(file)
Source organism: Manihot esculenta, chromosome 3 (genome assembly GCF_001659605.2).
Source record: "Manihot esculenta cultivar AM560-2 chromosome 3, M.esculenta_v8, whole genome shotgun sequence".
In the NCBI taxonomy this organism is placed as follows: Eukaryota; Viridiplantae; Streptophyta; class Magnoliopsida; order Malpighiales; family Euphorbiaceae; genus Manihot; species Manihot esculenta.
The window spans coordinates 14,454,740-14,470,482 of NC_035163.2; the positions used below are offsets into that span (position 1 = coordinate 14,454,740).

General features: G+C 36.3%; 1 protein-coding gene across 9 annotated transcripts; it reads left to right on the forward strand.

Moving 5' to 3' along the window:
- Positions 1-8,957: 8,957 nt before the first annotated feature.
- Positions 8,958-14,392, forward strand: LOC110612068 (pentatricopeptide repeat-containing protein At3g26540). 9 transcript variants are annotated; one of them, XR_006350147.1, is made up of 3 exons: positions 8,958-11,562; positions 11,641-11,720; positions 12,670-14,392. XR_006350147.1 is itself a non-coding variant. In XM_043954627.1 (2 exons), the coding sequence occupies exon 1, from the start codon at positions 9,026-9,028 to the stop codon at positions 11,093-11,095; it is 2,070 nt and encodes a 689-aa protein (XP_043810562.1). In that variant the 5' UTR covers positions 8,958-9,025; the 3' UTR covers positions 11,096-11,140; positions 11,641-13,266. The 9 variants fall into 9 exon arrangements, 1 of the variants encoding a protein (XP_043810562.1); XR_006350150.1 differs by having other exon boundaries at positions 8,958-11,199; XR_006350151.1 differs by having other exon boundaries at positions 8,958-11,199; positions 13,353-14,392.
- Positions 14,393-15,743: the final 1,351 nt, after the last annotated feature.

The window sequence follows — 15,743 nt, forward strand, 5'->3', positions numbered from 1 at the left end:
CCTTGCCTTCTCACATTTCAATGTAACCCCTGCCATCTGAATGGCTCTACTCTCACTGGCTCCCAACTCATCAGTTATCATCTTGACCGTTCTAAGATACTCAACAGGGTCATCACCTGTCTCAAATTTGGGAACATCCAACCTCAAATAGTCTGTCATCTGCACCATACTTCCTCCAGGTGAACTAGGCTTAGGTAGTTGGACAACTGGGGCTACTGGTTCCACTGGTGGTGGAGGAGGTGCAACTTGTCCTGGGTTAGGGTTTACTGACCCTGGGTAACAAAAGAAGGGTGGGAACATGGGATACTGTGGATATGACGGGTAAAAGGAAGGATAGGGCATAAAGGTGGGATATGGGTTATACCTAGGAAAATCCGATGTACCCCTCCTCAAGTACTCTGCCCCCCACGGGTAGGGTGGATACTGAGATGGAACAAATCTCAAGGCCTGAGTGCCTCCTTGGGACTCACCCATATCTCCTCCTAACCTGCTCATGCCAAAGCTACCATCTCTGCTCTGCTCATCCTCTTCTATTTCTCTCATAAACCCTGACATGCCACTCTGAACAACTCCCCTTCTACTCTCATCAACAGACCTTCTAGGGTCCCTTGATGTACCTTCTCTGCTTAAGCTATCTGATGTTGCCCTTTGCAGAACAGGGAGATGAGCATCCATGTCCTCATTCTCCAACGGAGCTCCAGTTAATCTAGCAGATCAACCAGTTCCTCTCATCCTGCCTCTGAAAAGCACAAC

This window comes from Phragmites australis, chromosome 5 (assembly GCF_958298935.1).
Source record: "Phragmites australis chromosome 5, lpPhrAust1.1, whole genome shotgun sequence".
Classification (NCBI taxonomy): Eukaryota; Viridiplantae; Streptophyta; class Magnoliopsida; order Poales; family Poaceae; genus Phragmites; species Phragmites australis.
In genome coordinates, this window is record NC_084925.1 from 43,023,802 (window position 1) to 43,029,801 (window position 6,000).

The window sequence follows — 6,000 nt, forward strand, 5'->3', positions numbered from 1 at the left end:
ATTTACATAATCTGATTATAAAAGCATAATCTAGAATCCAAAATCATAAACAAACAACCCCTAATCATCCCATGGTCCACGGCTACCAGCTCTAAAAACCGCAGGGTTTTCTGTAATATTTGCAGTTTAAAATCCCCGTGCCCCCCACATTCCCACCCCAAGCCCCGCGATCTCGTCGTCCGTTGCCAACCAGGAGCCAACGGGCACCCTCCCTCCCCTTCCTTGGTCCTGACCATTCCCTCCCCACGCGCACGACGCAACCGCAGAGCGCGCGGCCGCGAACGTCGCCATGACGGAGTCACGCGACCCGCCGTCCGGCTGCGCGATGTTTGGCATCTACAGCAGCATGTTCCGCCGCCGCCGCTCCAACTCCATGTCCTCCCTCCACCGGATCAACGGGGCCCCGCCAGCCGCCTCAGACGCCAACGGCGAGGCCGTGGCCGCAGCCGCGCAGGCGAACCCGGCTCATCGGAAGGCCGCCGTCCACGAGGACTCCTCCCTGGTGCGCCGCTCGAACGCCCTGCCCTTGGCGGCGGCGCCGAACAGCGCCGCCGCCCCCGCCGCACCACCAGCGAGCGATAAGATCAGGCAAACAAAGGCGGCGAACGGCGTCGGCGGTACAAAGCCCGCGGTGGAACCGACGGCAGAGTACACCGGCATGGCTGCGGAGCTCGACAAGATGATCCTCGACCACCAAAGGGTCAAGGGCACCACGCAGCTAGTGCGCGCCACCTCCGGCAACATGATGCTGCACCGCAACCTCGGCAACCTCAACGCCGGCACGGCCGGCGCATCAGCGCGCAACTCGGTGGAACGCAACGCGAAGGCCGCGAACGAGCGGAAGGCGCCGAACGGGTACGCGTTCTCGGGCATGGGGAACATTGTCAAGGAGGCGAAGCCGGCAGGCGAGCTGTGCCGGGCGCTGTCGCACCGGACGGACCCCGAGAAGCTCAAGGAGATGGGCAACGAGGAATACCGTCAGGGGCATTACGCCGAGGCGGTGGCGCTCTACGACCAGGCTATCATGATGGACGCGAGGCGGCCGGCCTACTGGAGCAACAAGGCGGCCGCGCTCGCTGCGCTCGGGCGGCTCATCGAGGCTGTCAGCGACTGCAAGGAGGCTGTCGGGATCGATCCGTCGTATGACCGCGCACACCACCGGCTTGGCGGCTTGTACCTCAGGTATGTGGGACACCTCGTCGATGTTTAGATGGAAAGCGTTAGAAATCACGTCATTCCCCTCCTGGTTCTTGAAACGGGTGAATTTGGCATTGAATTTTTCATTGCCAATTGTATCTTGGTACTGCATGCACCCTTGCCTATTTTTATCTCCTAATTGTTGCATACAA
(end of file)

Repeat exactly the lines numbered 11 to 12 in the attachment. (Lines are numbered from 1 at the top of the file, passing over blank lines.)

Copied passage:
CCTTGCCTTCTCACATTTCAATGTAACCCCTGCCATCTGAATGGCTCTACTCTCACTGGCTCCCAACTCATCAGTTATCATCTTGACCGTTCTAAGATACTCAACAGGGTCATCACCTGTCTCAAATTTGGGAACATCCAACCTCAAATAGTCTGTCATCTGCACCATACTTCCTCCAGGTGAACTAGGCTTAGGTAGTTGGACAACTGGGGCTACTGGTTCCACTGGTGGTGGAGGAGGTGCAACTTGTCCTGGGTTAGGGTTTACTGACCCTGGGTAACAAAAGAAGGGTGGGAACATGGGATACTGTGGATATGACGGGTAAAAGGAAGGATAGGGCATAAAGGTGGGATATGGGTTATACCTAGGAAAATCCGATGTACCCCTCCTCAAGTACTCTGCCCCCCACGGGTAGGGTGGATACTGAGATGGAACAAATCTCAAGGCCTGAGTGCCTCCTTGGGACTCACCCATATCTCCTCCTAACCTGCTCATGCCAAAGCTACCATCTCTGCTCTGCTCATCCTCTTCTATTTCTCTCATAAACCCTGACATGCCACTCTGAACAACTCCCCTTCTACTCTCATCAACAGACCTTCTAGGGTCCCTTGATGTACCTTCTCTGCTTAAGCTATCTGATGTTGCCCTTTGCAGAACAGGGAGATGAGCATCCATGTCCTCATTCTCCAACGGAGCTCCAGTTAATCTAGCAGATCAACCAGTTCCTCTCATCCTGCCTCTGAAAAGCACAAC

This window comes from Phragmites australis, chromosome 5 (assembly GCF_958298935.1).